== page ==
Wilson: That's incredible. Are there long-term risks for him that you need to be looking out for?

Einav: Yes, and that's the reason that we are monitoring him post-surgery. While he was in the hospital, we monitored his motor and sensory functions, as well as his wound healing. Later on, in the clinic, for a few weeks after surgery we monitored for any failure of the hardware and bone graft. We check for healing of the bone graft and bone substitutes we put in to heal those bones.

Wilson: He will grow, right? He's only 12, so he still has some years of growth in him. Is he going to need more surgery or any kind of hardware upgrade?

Einav: I hope not. In my surgeries, I never rely on the hardware for long durations. If I decide to do, for example, fusion, I rely on the hardware for a certain amount of time. And then I plan that the biology will do the work. If I plan for fusion, I put bone grafts in the preferred area for a fusion. Then if the hardware fails, I wouldn't need to take out the hardware, and there would be no change in the condition of the patient.

Wilson: What an incredible story. It's clear that you and your team kept your cool despite a very high-acuity situation with a ton of risk. What a tremendous outcome that this boy is not only alive but fully functional. So, congratulations to you and your team. That was very strong work.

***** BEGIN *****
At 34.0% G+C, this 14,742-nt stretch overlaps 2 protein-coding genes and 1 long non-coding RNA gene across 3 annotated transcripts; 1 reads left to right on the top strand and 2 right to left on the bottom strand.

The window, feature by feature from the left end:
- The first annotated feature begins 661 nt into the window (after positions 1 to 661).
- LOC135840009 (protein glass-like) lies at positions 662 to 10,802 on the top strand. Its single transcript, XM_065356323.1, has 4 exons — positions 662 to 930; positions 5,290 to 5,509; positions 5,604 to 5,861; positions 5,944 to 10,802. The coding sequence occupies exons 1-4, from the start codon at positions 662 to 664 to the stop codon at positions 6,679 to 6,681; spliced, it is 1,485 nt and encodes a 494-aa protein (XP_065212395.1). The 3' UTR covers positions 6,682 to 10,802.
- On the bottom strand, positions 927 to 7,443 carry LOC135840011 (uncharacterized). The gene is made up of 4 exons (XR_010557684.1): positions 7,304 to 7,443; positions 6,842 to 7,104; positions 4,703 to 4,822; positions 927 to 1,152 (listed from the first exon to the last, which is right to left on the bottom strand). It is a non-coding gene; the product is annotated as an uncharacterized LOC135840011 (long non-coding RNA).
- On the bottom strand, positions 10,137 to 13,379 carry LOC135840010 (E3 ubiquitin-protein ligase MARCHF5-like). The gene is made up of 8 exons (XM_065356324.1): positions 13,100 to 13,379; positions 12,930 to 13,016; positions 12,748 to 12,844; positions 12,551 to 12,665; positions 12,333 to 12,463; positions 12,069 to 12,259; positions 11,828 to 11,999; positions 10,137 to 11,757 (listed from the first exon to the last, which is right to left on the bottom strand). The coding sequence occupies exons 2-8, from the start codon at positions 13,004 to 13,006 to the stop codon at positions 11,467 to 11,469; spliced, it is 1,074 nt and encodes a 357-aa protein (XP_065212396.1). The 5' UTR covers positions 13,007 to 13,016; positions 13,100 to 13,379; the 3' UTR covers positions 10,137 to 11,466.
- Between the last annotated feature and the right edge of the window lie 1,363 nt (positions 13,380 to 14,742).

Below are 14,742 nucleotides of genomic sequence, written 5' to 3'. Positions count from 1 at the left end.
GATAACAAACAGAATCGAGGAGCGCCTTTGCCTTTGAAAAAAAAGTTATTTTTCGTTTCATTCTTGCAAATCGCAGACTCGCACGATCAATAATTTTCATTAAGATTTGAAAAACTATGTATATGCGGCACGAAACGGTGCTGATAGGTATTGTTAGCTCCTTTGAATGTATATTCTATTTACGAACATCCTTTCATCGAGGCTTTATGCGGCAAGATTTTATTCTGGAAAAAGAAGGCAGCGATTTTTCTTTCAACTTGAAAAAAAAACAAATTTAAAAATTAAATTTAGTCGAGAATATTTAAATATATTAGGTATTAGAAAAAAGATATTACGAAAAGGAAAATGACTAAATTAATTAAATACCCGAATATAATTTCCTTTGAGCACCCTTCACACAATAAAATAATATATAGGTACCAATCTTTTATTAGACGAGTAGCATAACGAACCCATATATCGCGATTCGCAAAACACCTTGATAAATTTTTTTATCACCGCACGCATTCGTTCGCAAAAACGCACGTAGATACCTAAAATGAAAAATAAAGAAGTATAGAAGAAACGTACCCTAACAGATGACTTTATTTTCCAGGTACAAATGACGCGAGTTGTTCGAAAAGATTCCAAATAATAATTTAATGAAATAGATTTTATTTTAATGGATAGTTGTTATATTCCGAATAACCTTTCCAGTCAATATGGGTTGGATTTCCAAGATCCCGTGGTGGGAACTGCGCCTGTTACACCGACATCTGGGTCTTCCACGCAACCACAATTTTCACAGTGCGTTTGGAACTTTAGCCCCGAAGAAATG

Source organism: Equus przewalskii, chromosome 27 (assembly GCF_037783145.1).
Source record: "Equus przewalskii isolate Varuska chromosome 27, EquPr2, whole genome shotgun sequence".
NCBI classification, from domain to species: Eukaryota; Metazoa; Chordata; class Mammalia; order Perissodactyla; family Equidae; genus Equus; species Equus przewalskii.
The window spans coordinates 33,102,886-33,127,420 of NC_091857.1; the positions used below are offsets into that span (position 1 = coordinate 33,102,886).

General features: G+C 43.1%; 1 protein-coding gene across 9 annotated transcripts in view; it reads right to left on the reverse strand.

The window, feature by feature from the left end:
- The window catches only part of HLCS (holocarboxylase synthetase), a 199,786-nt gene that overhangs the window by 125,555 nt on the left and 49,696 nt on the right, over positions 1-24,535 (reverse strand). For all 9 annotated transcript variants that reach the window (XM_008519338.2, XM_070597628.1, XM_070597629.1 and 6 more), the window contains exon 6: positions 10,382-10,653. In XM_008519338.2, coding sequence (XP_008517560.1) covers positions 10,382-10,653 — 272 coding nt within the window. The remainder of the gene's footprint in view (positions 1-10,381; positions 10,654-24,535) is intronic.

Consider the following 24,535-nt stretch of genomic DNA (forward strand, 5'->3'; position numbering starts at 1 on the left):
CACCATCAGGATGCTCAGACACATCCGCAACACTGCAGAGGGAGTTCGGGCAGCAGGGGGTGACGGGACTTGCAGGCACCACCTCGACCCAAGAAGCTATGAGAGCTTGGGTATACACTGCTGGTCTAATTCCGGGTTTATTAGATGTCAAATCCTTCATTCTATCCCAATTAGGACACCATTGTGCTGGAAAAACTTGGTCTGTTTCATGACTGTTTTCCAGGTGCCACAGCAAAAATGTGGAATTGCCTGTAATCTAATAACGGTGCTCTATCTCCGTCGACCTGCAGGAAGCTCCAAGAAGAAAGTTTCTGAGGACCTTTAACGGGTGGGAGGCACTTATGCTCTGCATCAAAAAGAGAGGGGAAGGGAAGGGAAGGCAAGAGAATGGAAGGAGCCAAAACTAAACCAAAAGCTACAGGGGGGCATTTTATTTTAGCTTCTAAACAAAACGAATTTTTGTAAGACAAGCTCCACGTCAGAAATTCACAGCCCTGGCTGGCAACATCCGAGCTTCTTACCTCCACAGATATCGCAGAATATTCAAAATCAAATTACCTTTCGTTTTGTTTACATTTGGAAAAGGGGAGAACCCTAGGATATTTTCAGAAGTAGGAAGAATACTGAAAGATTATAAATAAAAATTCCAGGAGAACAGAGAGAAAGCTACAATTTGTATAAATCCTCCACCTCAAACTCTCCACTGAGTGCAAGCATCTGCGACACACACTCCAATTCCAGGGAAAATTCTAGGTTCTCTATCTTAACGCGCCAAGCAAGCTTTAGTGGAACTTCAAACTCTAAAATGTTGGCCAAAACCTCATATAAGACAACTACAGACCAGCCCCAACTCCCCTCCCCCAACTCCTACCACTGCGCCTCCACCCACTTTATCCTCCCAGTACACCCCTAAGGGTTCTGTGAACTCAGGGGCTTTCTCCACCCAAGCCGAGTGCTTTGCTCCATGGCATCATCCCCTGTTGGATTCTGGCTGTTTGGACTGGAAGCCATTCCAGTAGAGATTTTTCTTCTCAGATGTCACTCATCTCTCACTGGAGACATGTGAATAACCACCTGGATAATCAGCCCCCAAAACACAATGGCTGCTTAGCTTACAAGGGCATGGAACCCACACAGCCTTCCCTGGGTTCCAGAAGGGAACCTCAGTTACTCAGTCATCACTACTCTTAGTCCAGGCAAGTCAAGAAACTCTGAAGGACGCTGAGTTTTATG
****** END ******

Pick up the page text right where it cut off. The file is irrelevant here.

Einav: Thank you very much. I would like to thank our team. We have to remember that the surgeon is not standing alone in the war. Hassan's story is a success story of a very big group of people from various backgrounds and religions. They work day and night to help people and save lives. To the paramedics, the physiologists, the traumatologists, the pediatricians, the nurses, the physiotherapists, and obviously the surgeons, a big thank you. His story is our success story.

From left to right: Dr Ziv Asa, Suleiman Hassan, and Dr Ohad Einav.

Wilson: It's inspiring to see so many people come together to do what we all are here for, which is to fight against suffering, disease, and death. Thank you for keeping up that fight. And thank you for joining me here on Medscape.

Einav: Thank you very much.